The second scenario would depend on effective dates. A relatively easy target would be the individual and employer mandates. The new administration could decline to enforce them, even pending legislative change. Because the mandates do not actually require employers or individuals to purchase coverage, but merely impose a tax if they do not, it is unlikely that they could be the subject of private lawsuits if the administration simply decided not to enforce them. However, the Form 1095-B and Form 1095-C reporting requirements would not necessarily go away, even if the administration ceased enforcement of the employer and individual mandates.
Eliminating health exchanges and premium tax credits would be a longer-term process, if it happens at all. Existing policies obtained through health exchanges would not end before the end of 2017, and individuals have already begun applying premium tax credits against their health insurance costs. Thus, it appears unlikely that either could be eliminated before the end of 2017, and given the pace of legislation and suddenly changing public expectations, it is likely it could not be done before the end of 2018. And given that 2018 is an election year, Congress may not want to consider legislation that would eliminate coverage for many even then.
Another complication is that Trump has said that he wants to keep the mandate that insurers accept everyone, regardless of health. However, it is unclear how this provision could be retained without massive federal subsidies, if the mandates and the premium tax credits were eliminated. In the absence of a mandate, young and healthy people are less likely to purchase coverage, particularly if there are no premium credits to make coverage affordable. This means that the pool of people seeking coverage will be weighted toward those with serious health conditions. In order to meet the cost of providing coverage to such people, absent federal subsidies, insurance companies will need to raise premiums. And soaring premiums will make the coverage less affordable to the young and healthy, further skewing the covered population toward the sick.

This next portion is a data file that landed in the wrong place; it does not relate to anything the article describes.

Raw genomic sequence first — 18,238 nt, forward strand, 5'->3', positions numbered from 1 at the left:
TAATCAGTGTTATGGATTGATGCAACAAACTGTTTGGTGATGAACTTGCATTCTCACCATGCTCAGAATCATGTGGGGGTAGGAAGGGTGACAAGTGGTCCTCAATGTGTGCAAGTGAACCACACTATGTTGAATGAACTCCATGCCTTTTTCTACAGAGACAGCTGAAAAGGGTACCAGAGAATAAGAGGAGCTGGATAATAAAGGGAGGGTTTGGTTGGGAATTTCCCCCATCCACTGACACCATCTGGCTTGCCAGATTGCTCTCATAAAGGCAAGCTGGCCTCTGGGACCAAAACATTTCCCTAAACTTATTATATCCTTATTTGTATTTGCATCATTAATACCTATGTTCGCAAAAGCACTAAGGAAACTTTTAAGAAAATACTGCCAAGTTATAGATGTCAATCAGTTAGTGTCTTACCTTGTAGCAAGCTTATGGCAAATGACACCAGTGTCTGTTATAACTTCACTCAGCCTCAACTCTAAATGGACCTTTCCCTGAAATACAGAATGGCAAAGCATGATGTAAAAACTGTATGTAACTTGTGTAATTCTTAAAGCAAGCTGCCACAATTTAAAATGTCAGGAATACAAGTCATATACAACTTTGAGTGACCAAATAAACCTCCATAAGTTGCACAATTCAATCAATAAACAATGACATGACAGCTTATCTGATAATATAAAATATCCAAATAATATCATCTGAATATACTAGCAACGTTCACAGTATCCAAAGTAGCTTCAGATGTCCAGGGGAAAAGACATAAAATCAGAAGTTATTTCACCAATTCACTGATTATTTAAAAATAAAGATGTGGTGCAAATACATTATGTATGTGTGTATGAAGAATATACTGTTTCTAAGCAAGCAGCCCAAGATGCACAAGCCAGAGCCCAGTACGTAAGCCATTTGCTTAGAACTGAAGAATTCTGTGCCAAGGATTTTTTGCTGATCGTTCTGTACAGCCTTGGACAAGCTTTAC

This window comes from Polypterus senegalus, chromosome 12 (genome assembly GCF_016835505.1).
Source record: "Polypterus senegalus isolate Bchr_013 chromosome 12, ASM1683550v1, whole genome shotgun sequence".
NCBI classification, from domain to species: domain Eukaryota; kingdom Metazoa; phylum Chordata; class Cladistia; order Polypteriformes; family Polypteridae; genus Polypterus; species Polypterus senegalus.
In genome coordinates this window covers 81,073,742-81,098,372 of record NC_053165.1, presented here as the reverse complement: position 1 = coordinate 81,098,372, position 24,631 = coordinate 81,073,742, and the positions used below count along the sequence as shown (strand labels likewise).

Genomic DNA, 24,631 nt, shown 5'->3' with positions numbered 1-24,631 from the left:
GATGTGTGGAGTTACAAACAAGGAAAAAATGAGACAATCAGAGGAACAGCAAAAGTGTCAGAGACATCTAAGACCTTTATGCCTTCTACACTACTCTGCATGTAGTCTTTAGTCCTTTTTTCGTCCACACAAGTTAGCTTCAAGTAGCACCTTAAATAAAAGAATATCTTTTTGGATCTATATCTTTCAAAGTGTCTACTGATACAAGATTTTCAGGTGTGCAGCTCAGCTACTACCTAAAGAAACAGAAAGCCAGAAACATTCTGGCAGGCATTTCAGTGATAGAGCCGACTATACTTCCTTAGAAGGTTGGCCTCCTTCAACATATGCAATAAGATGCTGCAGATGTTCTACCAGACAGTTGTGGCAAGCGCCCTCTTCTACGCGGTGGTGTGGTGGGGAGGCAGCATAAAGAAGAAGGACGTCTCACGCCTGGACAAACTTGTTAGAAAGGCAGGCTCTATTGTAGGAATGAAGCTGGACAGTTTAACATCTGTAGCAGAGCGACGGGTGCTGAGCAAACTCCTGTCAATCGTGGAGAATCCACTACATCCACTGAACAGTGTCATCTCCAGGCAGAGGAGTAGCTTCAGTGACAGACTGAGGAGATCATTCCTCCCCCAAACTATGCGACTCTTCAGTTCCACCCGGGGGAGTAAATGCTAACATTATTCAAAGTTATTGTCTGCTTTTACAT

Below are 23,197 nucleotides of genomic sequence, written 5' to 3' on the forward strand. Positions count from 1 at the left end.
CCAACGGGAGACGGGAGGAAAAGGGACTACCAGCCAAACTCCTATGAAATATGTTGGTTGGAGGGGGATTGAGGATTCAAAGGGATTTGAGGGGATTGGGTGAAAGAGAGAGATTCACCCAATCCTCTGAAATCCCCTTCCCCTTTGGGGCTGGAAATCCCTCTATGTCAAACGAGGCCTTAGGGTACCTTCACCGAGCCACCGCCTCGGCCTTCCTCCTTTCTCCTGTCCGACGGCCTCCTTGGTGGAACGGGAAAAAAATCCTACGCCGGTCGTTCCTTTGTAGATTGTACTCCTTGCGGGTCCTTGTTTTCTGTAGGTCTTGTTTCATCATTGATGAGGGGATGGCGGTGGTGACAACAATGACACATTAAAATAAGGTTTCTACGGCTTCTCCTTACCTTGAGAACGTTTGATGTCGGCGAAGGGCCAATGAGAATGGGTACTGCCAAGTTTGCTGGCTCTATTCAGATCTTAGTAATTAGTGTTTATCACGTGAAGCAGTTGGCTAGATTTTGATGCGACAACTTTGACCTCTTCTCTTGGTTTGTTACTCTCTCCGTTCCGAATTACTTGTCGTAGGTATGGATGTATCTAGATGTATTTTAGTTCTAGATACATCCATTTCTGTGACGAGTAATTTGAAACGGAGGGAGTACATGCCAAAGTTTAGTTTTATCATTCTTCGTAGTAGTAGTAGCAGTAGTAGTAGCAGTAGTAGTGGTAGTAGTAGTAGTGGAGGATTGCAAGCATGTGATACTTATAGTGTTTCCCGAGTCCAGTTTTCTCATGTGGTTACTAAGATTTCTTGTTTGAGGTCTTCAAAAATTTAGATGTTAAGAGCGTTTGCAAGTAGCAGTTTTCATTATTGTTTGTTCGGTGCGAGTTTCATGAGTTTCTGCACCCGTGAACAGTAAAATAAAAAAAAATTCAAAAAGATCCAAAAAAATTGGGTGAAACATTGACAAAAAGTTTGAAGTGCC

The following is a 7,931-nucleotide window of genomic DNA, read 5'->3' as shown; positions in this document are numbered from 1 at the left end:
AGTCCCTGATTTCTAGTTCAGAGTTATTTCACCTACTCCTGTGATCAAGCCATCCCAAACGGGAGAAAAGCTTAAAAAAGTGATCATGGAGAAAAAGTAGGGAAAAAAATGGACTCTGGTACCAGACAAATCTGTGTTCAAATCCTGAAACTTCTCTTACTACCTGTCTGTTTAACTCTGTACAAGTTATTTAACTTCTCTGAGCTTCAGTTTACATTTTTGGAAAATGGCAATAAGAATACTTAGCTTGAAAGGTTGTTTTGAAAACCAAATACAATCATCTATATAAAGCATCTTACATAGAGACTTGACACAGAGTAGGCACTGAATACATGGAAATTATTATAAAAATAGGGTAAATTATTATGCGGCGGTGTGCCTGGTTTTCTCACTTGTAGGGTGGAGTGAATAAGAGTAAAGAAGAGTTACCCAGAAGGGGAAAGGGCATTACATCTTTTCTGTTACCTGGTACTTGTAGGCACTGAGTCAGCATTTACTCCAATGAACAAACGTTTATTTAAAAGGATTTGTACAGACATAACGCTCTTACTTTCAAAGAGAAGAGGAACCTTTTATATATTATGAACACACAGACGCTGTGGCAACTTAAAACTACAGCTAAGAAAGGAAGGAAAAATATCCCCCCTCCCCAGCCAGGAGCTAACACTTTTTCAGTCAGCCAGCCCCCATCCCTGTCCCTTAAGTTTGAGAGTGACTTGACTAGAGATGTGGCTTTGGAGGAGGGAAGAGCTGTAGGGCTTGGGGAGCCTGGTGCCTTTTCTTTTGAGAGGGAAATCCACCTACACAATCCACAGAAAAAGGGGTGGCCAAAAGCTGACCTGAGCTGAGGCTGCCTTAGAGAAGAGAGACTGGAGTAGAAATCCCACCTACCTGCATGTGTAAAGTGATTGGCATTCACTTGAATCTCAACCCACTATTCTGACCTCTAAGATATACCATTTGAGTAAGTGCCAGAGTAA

Trump's alternatives to the ACA include the ability to purchase health insurance across state lines and expansion of health savings accounts. However, the ability to purchase health insurance across state lines is likely to be resisted by insurance companies, which fear competition from companies in states with more lax regulation (which thus have lower costs). Thus, it is unclear whether legislation could be passed, and if it were to be, there is concern that health insurers might flock to states with minimal regulation, to the detriment of policyholders. For example, state regulations would typically require certain levels of reserves to meet claims. If insurers operated out of states with minimal reserve requirements, in an environment in which their costs were rising suddenly because of the factors described in the preceding paragraph, the result could be insurance company bankruptcies that would lead to policyholders losing coverage.
Expanded health savings accounts (HSAs) and possible Medicare cutbacks provide a planning opportunity for nonprofit employers. Essentially, an HSA is available to anyone covered by a high-deductible health plan. It enables an employer or an employee to put aside pre-tax money in an account. The employee can use that account to meet deductibles and copays under the health insurance policy. However, unlike the more well-known flexible spending account, money in an HSA that is not used can roll over from year to year. To the extent it is ultimately used for health expenses (including Medicare Part B premiums, or private health insurance in retirement if Medicare is eliminated), it is never taxed. Or after age 65, money in the HSA can be withdrawn for any purpose, subject to the payment of ordinary income taxes. Thus, for any employee, a HSA can soften the blow of increasing health insurance deductibles. And for employees who are healthy enough not to have substantial medical expenses, or have enough resources to pay for current health expenses out of pocket, it can serve as an additional resource for retirement, with tax benefits even greater than those of traditional 401(k) or other retirement plans.
Affordable Childcare and Eldercare Act